Catherine Arrow FPRINZ FCIPR, Unlocked PR
Whether you’re a flag-waving Royalist or a slightly jaded bystander it is unlikely that you will have escaped the daily media overload of Wills-and-Kate stories that have bloated front pages and dominated news feeds for the last seven days.
It has certainly been a very social visit. For every handshake and hongi there have been hundreds of tweets, carefully curated instagrams and more likes that you can shake a thumb at.
Though steeped in tradition, the Windsors have always been early adopters of new ways to communicate – right from way-back-when and their first Christmas radio broadcasts to today’s tweets. They recognised earlier than most that good communication gets them closer to their people, so have been quick to adopt platforms, channels and networks that suit the story they want to share, rather than the tales produced by mainstream media.
One of the channels currently in use is Storify, which I highlighted for you here a few years ago when it launched. The New Zealand tour has unfolded day-by-day on Storify, with Clarence House sharing the experience with the worldwide cohort of Royal fans.
If you have missed it, Storify allows you to aggregate content associated with a particular topic, hashtag or person, collate the material you want, add your own commentary and then publish. It is a neat way to tell a story but for practitioners it is a particularly valuable tool for monitoring and reporting social content.
During this month’s professional development sessions on social media monitoring we were playing around with Storify and other curation platforms that help practitioners keep a ‘low-cost-no cost’ eye on content that matters to their organisations. These tools can help in the ongoing task of monitoring who is saying what and when as well as doubling as handy trackers before, during and after campaigns and programmes.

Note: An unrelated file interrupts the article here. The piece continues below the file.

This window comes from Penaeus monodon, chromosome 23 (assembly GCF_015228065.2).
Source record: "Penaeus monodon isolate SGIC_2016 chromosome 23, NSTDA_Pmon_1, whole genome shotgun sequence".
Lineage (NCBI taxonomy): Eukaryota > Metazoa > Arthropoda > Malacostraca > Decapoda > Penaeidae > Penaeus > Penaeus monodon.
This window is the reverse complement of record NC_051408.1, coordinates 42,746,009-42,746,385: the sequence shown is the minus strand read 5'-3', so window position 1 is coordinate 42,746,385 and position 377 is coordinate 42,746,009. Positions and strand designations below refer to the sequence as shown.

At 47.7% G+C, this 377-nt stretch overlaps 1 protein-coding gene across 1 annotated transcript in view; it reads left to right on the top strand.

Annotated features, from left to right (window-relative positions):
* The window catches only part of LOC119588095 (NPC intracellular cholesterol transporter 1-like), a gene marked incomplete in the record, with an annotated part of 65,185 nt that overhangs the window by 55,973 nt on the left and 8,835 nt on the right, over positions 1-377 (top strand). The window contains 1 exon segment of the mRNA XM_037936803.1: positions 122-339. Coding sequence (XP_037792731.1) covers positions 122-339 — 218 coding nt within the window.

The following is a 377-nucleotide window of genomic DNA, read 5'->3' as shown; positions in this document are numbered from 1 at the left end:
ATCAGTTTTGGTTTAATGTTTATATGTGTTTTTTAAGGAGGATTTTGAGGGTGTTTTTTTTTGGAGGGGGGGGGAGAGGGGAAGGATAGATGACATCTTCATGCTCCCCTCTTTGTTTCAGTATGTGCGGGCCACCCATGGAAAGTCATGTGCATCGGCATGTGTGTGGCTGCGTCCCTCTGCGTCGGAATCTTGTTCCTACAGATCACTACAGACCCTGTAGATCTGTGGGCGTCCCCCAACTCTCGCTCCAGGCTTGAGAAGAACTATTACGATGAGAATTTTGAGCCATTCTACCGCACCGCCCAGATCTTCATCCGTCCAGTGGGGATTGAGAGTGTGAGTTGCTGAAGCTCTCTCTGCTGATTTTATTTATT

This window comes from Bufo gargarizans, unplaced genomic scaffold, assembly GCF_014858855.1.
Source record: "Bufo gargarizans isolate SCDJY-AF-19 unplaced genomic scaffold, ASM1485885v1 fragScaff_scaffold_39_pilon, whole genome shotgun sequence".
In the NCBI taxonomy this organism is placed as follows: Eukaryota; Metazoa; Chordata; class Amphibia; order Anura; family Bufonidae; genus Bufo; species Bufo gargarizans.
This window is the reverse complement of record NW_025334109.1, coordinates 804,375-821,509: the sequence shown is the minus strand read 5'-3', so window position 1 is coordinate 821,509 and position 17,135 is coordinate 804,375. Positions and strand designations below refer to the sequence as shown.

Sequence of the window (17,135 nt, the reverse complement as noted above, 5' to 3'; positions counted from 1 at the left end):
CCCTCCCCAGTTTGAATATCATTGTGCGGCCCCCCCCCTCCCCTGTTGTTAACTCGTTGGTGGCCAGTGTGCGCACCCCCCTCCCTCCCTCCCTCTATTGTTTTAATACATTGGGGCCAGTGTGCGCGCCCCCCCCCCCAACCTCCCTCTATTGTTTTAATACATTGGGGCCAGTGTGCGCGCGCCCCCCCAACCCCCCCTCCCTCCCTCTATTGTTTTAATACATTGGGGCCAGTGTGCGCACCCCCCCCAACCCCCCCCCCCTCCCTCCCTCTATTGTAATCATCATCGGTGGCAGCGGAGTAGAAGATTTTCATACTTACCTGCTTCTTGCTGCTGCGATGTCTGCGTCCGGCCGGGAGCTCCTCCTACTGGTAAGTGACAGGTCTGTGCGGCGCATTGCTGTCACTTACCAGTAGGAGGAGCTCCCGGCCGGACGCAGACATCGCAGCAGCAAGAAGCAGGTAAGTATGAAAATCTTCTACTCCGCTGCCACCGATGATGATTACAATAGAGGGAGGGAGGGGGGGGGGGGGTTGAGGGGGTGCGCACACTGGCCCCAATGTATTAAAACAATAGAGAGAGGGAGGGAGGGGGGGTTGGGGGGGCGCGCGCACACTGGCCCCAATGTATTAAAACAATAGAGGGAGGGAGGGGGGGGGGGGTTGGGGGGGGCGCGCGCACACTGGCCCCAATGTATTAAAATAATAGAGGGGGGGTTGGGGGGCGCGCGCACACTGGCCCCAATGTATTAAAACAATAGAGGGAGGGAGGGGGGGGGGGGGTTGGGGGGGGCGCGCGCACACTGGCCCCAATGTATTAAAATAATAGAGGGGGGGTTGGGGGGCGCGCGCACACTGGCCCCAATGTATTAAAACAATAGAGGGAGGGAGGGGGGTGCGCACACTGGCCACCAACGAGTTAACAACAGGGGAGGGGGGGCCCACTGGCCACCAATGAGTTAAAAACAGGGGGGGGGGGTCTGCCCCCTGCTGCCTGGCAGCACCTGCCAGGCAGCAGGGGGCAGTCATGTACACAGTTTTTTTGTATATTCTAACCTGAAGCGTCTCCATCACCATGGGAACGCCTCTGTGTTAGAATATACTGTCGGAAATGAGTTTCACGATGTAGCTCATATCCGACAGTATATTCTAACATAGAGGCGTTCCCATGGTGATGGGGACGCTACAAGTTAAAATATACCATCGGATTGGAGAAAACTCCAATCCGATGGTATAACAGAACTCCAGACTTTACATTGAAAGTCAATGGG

Clarence House – along with other global news publishers – uses Storify to collate and then share the content across their network platforms – recording and extending reach at the same time.
It is an interesting channel to observe as it underlines the fact that we are all publishers now – not just providers of news and content. In observing how the publishing platforms are used by others it is worth reflecting on how our organisations can make best use of their role as publisher rather than a simple – and often reactive – provider.
When people talk about social media they tend to associate all activity with the Big Three – Facebook, Twitter and YouTube – but there is a vast realm to explore and the digital landscape has many hidden gems just waiting to be added to your organisation’s communication crown.
As practitioners we need to be constantly reviewing and adapting platforms, assessing their suitability for the task and determining whether or not they are still valid contact points for the communities we serve. And, where necessary, be brave enough to leave traditional approaches behind and break new ground. In doing so, our stories will be readily available to our communities, develop understanding and help to build the relationships needed to maintain a licence to operate.
Catherine Arrow will be leading the PRINZ Social Media Boot Camp on May 8 in Auckland, taking delegates on a digital exploration of the social media landscape and discovering how best practitioners can make use of online opportunities. Secure your place – book now.